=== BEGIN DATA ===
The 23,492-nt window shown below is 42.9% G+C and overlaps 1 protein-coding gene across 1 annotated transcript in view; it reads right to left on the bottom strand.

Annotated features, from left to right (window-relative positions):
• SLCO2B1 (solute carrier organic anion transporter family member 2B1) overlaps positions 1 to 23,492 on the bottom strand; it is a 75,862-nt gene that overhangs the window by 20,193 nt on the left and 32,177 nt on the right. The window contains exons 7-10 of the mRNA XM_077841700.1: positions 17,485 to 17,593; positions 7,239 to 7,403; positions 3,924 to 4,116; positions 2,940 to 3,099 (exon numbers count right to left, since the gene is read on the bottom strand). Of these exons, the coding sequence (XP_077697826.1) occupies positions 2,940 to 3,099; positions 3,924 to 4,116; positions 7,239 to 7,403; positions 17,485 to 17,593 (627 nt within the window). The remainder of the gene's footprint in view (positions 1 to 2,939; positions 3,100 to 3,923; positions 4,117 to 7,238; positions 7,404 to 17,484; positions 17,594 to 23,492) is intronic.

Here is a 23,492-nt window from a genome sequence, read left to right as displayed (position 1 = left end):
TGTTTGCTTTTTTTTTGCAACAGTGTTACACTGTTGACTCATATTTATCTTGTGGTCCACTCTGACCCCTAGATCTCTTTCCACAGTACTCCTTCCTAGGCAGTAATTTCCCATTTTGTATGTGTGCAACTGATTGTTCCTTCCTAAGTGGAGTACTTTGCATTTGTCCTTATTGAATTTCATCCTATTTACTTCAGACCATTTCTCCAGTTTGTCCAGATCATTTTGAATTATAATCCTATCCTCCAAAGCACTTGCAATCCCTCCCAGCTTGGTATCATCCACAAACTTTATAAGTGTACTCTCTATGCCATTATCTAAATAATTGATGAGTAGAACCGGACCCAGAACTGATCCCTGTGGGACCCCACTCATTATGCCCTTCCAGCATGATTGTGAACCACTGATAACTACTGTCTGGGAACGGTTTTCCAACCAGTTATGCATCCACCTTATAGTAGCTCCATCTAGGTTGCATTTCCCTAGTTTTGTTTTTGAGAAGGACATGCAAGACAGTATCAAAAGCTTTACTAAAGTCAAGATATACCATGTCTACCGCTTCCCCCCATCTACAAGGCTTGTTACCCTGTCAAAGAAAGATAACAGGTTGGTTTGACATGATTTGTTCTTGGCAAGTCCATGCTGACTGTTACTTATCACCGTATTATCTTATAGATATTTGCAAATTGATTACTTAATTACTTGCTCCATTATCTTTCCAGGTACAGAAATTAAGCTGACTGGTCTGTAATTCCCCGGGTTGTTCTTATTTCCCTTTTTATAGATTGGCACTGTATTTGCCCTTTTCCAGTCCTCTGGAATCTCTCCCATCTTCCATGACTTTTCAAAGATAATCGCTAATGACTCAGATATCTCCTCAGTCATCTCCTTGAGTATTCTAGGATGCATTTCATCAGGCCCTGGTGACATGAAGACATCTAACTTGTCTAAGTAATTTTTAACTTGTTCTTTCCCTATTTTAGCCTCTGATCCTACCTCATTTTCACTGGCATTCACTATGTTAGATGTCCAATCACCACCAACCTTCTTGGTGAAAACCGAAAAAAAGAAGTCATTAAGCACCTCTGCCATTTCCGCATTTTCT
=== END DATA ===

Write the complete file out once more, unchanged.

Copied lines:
The 23,492-nt window shown below is 42.9% G+C and overlaps 1 protein-coding gene across 1 annotated transcript in view; it reads right to left on the bottom strand.

Annotated features, from left to right (window-relative positions):
• SLCO2B1 (solute carrier organic anion transporter family member 2B1) overlaps positions 1 to 23,492 on the bottom strand; it is a 75,862-nt gene that overhangs the window by 20,193 nt on the left and 32,177 nt on the right. The window contains exons 7-10 of the mRNA XM_077841700.1: positions 17,485 to 17,593; positions 7,239 to 7,403; positions 3,924 to 4,116; positions 2,940 to 3,099 (exon numbers count right to left, since the gene is read on the bottom strand). Of these exons, the coding sequence (XP_077697826.1) occupies positions 2,940 to 3,099; positions 3,924 to 4,116; positions 7,239 to 7,403; positions 17,485 to 17,593 (627 nt within the window). The remainder of the gene's footprint in view (positions 1 to 2,939; positions 3,100 to 3,923; positions 4,117 to 7,238; positions 7,404 to 17,484; positions 17,594 to 23,492) is intronic.

Here is a 23,492-nt window from a genome sequence, read left to right as displayed (position 1 = left end):
TGTTTGCTTTTTTTTTGCAACAGTGTTACACTGTTGACTCATATTTATCTTGTGGTCCACTCTGACCCCTAGATCTCTTTCCACAGTACTCCTTCCTAGGCAGTAATTTCCCATTTTGTATGTGTGCAACTGATTGTTCCTTCCTAAGTGGAGTACTTTGCATTTGTCCTTATTGAATTTCATCCTATTTACTTCAGACCATTTCTCCAGTTTGTCCAGATCATTTTGAATTATAATCCTATCCTCCAAAGCACTTGCAATCCCTCCCAGCTTGGTATCATCCACAAACTTTATAAGTGTACTCTCTATGCCATTATCTAAATAATTGATGAGTAGAACCGGACCCAGAACTGATCCCTGTGGGACCCCACTCATTATGCCCTTCCAGCATGATTGTGAACCACTGATAACTACTGTCTGGGAACGGTTTTCCAACCAGTTATGCATCCACCTTATAGTAGCTCCATCTAGGTTGCATTTCCCTAGTTTTGTTTTTGAGAAGGACATGCAAGACAGTATCAAAAGCTTTACTAAAGTCAAGATATACCATGTCTACCGCTTCCCCCCATCTACAAGGCTTGTTACCCTGTCAAAGAAAGATAACAGGTTGGTTTGACATGATTTGTTCTTGGCAAGTCCATGCTGACTGTTACTTATCACCGTATTATCTTATAGATATTTGCAAATTGATTACTTAATTACTTGCTCCATTATCTTTCCAGGTACAGAAATTAAGCTGACTGGTCTGTAATTCCCCGGGTTGTTCTTATTTCCCTTTTTATAGATTGGCACTGTATTTGCCCTTTTCCAGTCCTCTGGAATCTCTCCCATCTTCCATGACTTTTCAAAGATAATCGCTAATGACTCAGATATCTCCTCAGTCATCTCCTTGAGTATTCTAGGATGCATTTCATCAGGCCCTGGTGACATGAAGACATCTAACTTGTCTAAGTAATTTTTAACTTGTTCTTTCCCTATTTTAGCCTCTGATCCTACCTCATTTTCACTGGCATTCACTATGTTAGATGTCCAATCACCACCAACCTTCTTGGTGAAAACCGAAAAAAAGAAGTCATTAAGCACCTCTGCCATTTCCGCATTTTCT